Q&A with the PGA of Alberta President
- Category: Inside Golf
- Published: 2015-12-20
In 1985, Tom Grenier moved west to Calgary from Ontario and began working at the Calgary G&CC, where he has remained for the past 30 years, now serving as Head Professional.
Grenier actually has been involved in the game since the age of 14, when he was given a job doing the menial tasks around his hometown course in Burlington. From those experiences, he moved on to becoming an assistant golf professional and fully immersing himself in the industry. In 1985, he began working at the Calgary G&CC first as an assistant and then as the head professional.
This year is Grenier’s first as the president of the PGA of Alberta where he’ll serve a two-year term. iG’s Gord Montgomery spoke in a telephone interview with him in regard to his new position and the challenges he sees in the time ahead.
Inside Golf: How long have you served as a board member with the PGA of Alberta?
Tom Grenier: I am entering my fifth year; this is my second term.
iG: This is your first year as president. What is your role in that position? What do you see as your most important task?
Grenier: Probably my most important role is to offer some direction to the association, make sure we stay on track, on course, that we stay rooted to our core values. We have approximately 550 members, so I want to make sure that our board is acting responsibly, acting in the best interests of those members. Those are probably the major objectives I see going in as president. Beyond that, we want to make sure the PGA of Alberta and the PGA of Canada (both) have a good brand and make sure that we do things that align ourselves with the brand. Basically, make sure we’re good citizens of the game of golf, provincially and even nationally.
iG: What do you feel is the most important role for a Club Professional?
Grenier: You have to be a good leader. You have to be able to lead a team of individuals who work for you or with you. There are a lot of facets to being a good leader — you have to have sound judgement, a good work ethic.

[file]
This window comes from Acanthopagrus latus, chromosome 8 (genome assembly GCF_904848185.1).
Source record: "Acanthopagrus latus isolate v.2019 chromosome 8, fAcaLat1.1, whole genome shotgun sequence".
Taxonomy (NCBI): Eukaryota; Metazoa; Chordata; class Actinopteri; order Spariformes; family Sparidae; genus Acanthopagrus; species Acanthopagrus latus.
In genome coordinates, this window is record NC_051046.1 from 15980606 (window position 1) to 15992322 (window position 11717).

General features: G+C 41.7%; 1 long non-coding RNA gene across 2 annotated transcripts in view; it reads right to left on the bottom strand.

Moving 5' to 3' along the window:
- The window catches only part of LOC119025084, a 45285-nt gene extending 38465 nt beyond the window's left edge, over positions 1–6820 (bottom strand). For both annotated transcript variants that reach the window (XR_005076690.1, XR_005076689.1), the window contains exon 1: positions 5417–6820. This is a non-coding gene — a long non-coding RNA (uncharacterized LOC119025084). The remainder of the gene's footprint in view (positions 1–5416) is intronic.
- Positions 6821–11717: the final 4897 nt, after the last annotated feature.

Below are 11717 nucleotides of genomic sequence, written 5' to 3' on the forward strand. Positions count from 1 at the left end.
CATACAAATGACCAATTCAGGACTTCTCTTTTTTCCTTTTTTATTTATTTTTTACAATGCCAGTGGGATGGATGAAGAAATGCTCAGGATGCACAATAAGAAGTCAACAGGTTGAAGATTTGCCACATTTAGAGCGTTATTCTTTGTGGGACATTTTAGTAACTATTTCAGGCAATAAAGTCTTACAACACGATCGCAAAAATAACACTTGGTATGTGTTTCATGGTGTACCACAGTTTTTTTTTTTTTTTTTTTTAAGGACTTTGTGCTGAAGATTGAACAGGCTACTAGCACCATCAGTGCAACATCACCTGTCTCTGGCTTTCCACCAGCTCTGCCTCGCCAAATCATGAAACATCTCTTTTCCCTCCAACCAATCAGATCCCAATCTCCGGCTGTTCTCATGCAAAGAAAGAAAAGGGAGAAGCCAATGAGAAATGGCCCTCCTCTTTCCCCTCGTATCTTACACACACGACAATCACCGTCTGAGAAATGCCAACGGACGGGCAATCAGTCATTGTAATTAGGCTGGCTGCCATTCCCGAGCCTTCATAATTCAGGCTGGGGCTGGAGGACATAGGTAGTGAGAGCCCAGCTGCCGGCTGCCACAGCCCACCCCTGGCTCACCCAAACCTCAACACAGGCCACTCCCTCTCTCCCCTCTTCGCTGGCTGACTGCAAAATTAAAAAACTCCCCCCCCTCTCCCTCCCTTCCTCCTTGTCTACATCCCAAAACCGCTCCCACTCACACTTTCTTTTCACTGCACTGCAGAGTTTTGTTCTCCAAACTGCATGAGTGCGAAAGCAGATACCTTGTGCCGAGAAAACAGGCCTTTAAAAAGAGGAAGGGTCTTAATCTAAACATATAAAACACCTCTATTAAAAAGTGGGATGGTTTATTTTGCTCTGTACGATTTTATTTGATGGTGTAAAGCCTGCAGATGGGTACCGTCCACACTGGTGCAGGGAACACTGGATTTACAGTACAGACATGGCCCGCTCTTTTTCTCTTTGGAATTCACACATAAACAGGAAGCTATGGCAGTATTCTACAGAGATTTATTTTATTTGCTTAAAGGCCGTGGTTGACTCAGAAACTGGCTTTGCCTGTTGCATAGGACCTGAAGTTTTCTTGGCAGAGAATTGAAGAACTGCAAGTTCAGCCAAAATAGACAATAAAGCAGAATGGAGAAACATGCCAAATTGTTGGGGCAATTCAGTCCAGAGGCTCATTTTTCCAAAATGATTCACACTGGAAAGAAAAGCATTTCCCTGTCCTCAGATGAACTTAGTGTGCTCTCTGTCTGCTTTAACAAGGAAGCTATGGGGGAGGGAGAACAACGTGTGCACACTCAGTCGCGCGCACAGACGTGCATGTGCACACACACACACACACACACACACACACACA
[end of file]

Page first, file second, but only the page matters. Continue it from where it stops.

iG: How do you view the present state of the game?
Grenier: I wish I could say that there was a little more positive vibe about it. I think if you dial the clock back to when Tiger Woods was coming onto the scene, there was this euphoria, a huge excitement. People were tuning in who weren’t golf fans to watch him play and dominate the game.
He made it athletic. All of a sudden golfers weren’t being stereotyped as "non-athletic." They were fit, they were working out in the gym. That euphoria has been lost a little bit, I think.
Things have changed as to how families view their leisure time. As it relates to the state of our game, as we all know, golf can take a fair amount of time during the day. Those are maybe reasons why we’ve had a challenge to grow the game.
I certainly feel golf, in and of itself, is a fantastic game. It’s enjoyable. It gets people out to play. There’s a healthy aspect to it in terms of lifestyle. I think we’re going through a stretch where it’s somewhat challenging. It will survive but I’d certainly like to see it continue to grow and attract more golfers to the game. There are a lot of organizations aware of the challenges and trying to do something about it.
iG: You may have answered my next question with that response, but what do you see as the biggest challenges for the PGA of Alberta, going forward?